In recent years it's become just about impossible to read about or discuss technology in business without coming across the terms robotic process automation (RPA) and business process automation (BPA). But what are robotic process automation and business process automation (sometimes called business process management), really? Are they just a passing fad, or are they worth looking into and implementing in your business? Below, we answer these questions and go into the key areas of difference between RPA and BPA so you can make an informed decision about where they may belong in your organization.
Size and Scope
Simply defined, RPA is software that can make machines perform specific tasks previously done by a human being. BPA, on the other hand, is an automation-focused approach to all the processes throughout an organization. RPA can be (and frequently is) an integral component of a BPA solution for a business or other entity, but the latter is far larger and more high-level than the former. "If RPA is the crew on a busy ship, BPA is the captain, charting a course that ensures the ship not only makes it to its destination, but does so with optimal performance, safety, and cost-effectiveness," reads a blog post from spend-management-solution provider PurchaseControl, in part. "BPA chains together RPA tasks according to a single and complete overarching strategy that supports core business improvements."
Another major differentiator between RPA and BPA lies in the approach of an organization to automation. Does the business want to make rote and human-less a specific task or set of tasks? Or is it seeking to streamline all of its workflows and to up efficiency entity-wide? BPA "concerns itself with not just individual tasks but with the overall end-to-end process," writes Forbes Technology Council member Ashish Deshpande in a piece for Forbes.com. "It’s much more about enabling faster and more accurate decision making rather than faster data entry."
Where RPA is tactical, BPA is strategic, part of a larger, holistic plan to move a business or other type of organization forward technologically and to remove inefficiencies and redundancies wherever they may exist.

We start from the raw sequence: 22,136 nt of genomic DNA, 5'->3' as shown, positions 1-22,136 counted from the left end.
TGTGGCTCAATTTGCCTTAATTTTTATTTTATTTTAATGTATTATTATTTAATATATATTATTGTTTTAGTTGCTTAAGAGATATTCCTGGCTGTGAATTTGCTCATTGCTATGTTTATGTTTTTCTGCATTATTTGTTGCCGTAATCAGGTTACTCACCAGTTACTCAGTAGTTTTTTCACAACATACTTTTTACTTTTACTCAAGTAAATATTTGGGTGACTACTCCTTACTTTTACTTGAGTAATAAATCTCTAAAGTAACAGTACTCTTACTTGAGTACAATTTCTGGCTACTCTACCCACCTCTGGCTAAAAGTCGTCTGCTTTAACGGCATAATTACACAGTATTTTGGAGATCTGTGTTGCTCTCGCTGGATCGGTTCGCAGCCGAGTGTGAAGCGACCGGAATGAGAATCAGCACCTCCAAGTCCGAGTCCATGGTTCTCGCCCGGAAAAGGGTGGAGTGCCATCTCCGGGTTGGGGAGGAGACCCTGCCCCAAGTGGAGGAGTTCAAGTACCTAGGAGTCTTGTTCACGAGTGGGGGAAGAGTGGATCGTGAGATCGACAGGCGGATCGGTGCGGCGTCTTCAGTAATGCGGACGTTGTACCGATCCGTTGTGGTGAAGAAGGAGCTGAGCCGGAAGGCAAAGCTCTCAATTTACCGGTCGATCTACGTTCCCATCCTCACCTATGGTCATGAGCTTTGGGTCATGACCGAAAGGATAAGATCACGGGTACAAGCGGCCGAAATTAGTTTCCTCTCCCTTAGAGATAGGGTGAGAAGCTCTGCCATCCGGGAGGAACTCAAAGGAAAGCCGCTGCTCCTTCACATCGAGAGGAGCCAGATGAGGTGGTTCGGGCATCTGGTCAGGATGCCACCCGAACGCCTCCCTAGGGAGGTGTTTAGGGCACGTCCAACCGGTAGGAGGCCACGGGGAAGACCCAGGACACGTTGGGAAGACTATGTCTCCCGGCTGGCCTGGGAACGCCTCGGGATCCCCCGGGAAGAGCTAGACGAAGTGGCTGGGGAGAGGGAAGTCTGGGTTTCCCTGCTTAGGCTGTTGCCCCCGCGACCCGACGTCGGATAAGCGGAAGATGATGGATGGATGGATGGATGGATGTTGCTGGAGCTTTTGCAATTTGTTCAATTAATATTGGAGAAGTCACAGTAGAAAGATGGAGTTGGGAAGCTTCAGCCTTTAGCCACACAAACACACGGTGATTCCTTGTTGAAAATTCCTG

Part of RPA's enormous appeal is its easy implementation. Because it replaces (rather than creates) actions already being taken, it can use the interface currently in place in an organization, so it slots easily into existing infrastructure. "RPA projects are low risk, non-invasive projects that get completed quickly without disturbing existing systems," according to a blog post on data-aggregator site AImultiple.com.
By contrast, BPA requires significant time and in-depth analysis of the existing systems in an organization. "Implementing BPA can be a major event," a piece on BPA from software company Smartsheet reads. "Because many business IT environments are virtual or cloud-based, their complexity can be challenging. Furthermore, in business process management (BPM), the automation element can take a backseat to defining the processes themselves. BPA concentrates on first automating the processes, then analyzing and optimizing them." Where RPA can be 'inserted,' so to speak, BPA is a bespoke, from-the-ground-up solution affecting all aspects of the running of an organization.
However, it's important not to think of these applications as being at loggerheads. "The key here is not to see them as competing solutions, but as solutions that can complete each other," reads a blog post from software company Byte Scout. "Therefore, the two can work in tandem ... to achieve [a] business’s automation goals progressively."
Return on investment
With some experts putting the return on investment from robotic process automation implementation at anywhere from 30 to 300 percent in the first 12 months of deployment, it's no wonder RPA has gained so much momentum. "The development and implementation costs associated with RPA deployment do not have to be significant," Mitul Makadia writes in a piece for programming-news site DZone.com. "In general, they are relatively low, allowing businesses to achieve a positive ROI quickly. In fact, a well-defined RPA solution can be implemented in much [less] time [than] other contemporary technologies, allowing businesses to see benefits much faster."
Estimates of savings accrued owing to BPA, however, do not always make for an apples-to-apples comparison with savings from RPA. Research company Gartner has estimated that 80 percent of organizations using BPA will see "an internal rate of return better than 15 percent," according to a piece on the topic on PEX Network's website. Of 20 companies that responded to a recent Gartner survey, the majority said they had seen returns of between $100,000 and $500,000 from each BPA project they had implemented.
Fast and quick is not the name of the game with BPA, but there are numerous, hard-to-calculate indirect ROIs associated with BPA implementation. These include risk reduction, better regulatory compliance, and reduced human stress levels.
Whether robotic process automation or business process automation (or both) seems to be a fit for your business, one thing is for certain: Automation is a significant time and money saver across industries, geographical borders, and job descriptions. And it's here for good.
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